(CN) – A World Health Organization panel is urging researchers in the rapidly growing field of editing human genes to stay away from using the biotechnology to make better babies.
On Tuesday, a WHO expert advisory committee said it would be “irresponsible at this time” for researchers to continue work that involves tinkering with the DNA of human eggs, sperm or embryos, a technology known as human germline genome editing.
The committee, though, stopped short of saying the technology should be banned. Scientists and ethics experts are split over whether gene editing during human reproduction should be outlawed.
The WHO panel was convened after the first gene-edited babies were born in China last year, raising alarm bells and sparking worldwide condemnation of the researcher behind the experiment.
Scientists worry about the dangers of gene-edited babies passing their altered DNA onto their offspring and future generations. One fear is that tinkering with DNA at the reproduction stage may damage other genes.
The technology obviously raises many ethical questions too, including temptations to create smarter and more attractive humans.
The WHO committee is made up of health and legal experts from around the world and its task is to draw up a global framework to establish standards for gene editing of all kinds, not just involving human reproduction.
Gene editing, which consists of replacing genes with others, is a groundbreaking field with the potential of helping humans combat a number of diseases and health problems.
“Gene editing holds incredible promise for health, but it also poses some risks, both ethically and medically,” said Dr. Tedros Adhanom Ghebreyesus, the WHO director-general.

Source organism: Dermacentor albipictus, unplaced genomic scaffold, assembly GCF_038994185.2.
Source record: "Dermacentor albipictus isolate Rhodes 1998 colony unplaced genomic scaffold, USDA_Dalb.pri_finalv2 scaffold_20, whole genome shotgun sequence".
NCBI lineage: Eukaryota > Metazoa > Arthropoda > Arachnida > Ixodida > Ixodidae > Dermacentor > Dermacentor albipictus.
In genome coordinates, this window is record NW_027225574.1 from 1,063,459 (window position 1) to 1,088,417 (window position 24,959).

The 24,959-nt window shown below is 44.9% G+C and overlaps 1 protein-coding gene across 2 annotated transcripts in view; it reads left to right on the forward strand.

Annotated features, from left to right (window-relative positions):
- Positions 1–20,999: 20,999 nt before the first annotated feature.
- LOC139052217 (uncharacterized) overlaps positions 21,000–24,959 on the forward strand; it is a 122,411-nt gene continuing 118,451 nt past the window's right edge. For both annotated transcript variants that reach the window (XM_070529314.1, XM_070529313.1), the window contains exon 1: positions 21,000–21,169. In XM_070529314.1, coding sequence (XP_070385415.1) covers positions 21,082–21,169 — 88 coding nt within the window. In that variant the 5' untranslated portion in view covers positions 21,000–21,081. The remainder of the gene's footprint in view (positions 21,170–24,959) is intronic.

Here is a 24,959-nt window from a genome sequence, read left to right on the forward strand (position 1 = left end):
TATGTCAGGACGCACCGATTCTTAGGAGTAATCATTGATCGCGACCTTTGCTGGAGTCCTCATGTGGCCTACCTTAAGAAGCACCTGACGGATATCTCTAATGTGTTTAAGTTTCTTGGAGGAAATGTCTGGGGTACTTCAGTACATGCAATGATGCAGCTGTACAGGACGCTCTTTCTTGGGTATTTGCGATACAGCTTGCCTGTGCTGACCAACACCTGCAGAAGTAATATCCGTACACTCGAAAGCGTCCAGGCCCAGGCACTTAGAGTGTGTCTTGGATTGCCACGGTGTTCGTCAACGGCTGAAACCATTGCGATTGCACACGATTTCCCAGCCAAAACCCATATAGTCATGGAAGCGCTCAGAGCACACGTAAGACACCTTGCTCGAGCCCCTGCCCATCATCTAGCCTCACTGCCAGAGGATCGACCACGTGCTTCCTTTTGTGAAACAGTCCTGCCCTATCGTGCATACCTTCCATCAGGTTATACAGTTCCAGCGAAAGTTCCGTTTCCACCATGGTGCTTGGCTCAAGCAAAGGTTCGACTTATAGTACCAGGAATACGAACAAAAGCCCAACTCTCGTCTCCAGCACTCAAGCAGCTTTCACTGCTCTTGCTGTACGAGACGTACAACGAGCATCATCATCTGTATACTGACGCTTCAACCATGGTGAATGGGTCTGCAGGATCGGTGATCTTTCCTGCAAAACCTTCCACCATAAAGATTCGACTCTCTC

Dr. Margaret Hamburg, the committee’s co-chair and a former commissioner of the U.S. Food and Drug Administration, said in a news briefing that recommending a ban was not what the panel needed to do.
“I don’t think a vague moratorium is the answer to what needs to be done,” she told reporters on a teleconference. “We really need to take this more comprehensive approach, that really is the charge of this committee.”
She said the committee’s decision to call germline editing irresponsible reflected “the state of the science” and echoed calls by others, including those say who the technology should be temporarily banned.
Most recently, an international group of scientists and ethics experts called for a temporary ban on gene-edited babies in the journal Nature last week.
The panel also told the WHO to begin developing a registry on human genome editing research. It said this was needed “to create an open and transparent database of ongoing work.”
Hamburg said scientists should be pushed into ensuring their work is placed on the WHO registry.
“We think it is very important to establish this registry to get a better sense about the research going on around the world,” she said.
She called creating a governance and oversight framework “an urgent task, a big job and an important one.” The aim is to develop standards that are “appropriate for use at the international, regional, national and local levels,” she said.
WHO might consider issuing a binding international agreement governing gene editing.
The panel is expected to work for 18 months on developing recommendations for WHO. This was its first meeting, which took place in Geneva, Switzerland, the headquarters of WHO, the health agency of the United Nations.
Hamburg said the announcement of the birth of gene-edited babies in China “was of great concern to all the members of the committee.”
Chinese biophysicist He Jiankui changed the DNA of twin girls with the aim of making them resistant to HIV, the virus that causes AIDS.
She said the committee was not investigating that case.
“The work of this committee is not to investigate cases that have occurred but really try to create a global governance framework,” Hamburg said.
Earlier this year, Chinese investigators said He had dodged supervision of his work and broke research norms because he wanted to be famous, according to the Associated Press.
This month, China also issued draft regulations to restrict the use of gene editing in people.
(Courthouse News reporter Cain Burdeau is based in the European Union .)